“FOR THE GRACE OF GOD that bringeth salvation hath appeared to all men, teaching us that, denying ungodliness and worldly lusts, we should live soberly, righteously, and godly, in this present world: looking for that blessed hope, and the glorious appearing of the great God and our Saviour Jesus Christ” (Titus 2:11-13 KJV).
These three verses contain one of the neglected truths of the Bible. Probably no other passage in all of God’s Word so completely summarizes the subject of Christian conduct. It does seem strange that this truth should be so neglected in a day when emphasis is placed on “practical Christianity” rather than doctrine. Unfortunately much so-called practical Christianity is not the kind spoken of in these verses.
Three aspects of conduct are here mentioned.
First, true Christian living denies ungodliness and worldly lusts. All things done apart from God, and the desire for the pleasures of this world as such, are thereby excluded.
Second, life should be lived godly, soberly, and righteously in the present world.
Third, the whole life should be lived in view of and with an expectation of the glorious appearing of Jesus Christ.
Any “practical Christianity” that does not comprise these three conditions is not true Christian conduct. Present emphasis on “practical Christianity” seems to completely lack even mention of these three things as essential to Christian conduct….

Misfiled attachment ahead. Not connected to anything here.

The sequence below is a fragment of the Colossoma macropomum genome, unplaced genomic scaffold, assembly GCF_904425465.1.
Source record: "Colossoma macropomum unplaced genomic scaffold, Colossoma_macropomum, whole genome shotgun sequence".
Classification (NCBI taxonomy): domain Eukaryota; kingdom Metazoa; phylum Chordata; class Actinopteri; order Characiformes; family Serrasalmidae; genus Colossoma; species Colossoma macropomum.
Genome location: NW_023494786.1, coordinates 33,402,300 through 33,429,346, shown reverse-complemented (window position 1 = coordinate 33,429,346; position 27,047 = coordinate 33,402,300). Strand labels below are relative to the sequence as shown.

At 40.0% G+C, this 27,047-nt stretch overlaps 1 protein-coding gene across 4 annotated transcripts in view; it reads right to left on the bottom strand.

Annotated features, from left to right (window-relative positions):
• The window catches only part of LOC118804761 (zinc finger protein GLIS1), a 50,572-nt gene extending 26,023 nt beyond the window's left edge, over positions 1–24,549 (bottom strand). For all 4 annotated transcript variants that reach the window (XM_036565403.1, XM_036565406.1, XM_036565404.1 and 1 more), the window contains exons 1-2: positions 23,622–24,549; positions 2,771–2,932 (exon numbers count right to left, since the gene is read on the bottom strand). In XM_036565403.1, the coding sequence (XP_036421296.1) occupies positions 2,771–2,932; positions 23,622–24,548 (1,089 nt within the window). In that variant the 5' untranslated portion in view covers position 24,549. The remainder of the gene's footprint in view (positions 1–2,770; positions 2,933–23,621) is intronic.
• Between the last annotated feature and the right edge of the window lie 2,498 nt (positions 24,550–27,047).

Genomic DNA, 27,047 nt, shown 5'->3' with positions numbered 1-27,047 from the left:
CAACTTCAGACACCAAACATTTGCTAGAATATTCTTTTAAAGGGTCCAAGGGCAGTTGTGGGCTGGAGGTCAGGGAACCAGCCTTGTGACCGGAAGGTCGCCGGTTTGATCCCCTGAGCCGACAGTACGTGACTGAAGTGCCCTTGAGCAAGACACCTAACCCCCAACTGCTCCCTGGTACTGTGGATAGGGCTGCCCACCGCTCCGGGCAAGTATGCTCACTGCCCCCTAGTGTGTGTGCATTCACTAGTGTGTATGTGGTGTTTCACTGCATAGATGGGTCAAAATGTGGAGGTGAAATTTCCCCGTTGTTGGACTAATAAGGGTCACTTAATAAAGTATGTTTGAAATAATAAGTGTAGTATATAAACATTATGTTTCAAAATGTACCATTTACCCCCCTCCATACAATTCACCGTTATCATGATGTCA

Great as is the lack of emphasis upon that which constitutes true Christian conduct, there is even greater lack of emphasis upon that which teaches a believer how to live the true Christian life. The truth that the grace of God, the very same grace which brings salvation, also teaches those who are saved how to live pleasing unto God, seems to have been entirely overlooked by many. One who says, “I believe in grace, but I do not think it should be emphasized too much because that leads to careless living,” has failed to understand God’s work of grace on behalf of all He by grace has saved from wrath.
Even among those who accept grace as the only means of salvation, exclusive of any works or merit on the part of man, there is regrettable neglect of emphasis on the fact that the spiritual life can be sustained, developed, and brought to perfection only by the operation of the same grace. Growth in spiritual life comes only by the grace of God. Peter admonished, “grow in grace” (II Peter 3:18).
There is great need for a fuller presentation of grace; not only of the truth that salvation from condemnation is entirely of grace, but even more of the truth that the very same grace which brings salvation also teaches the saved how to live “godly in this present world.”
Part 1 of 3
Excerpt from Disciplined by Grace, Chicago: Moody Press. chapter 1, pp 5,6.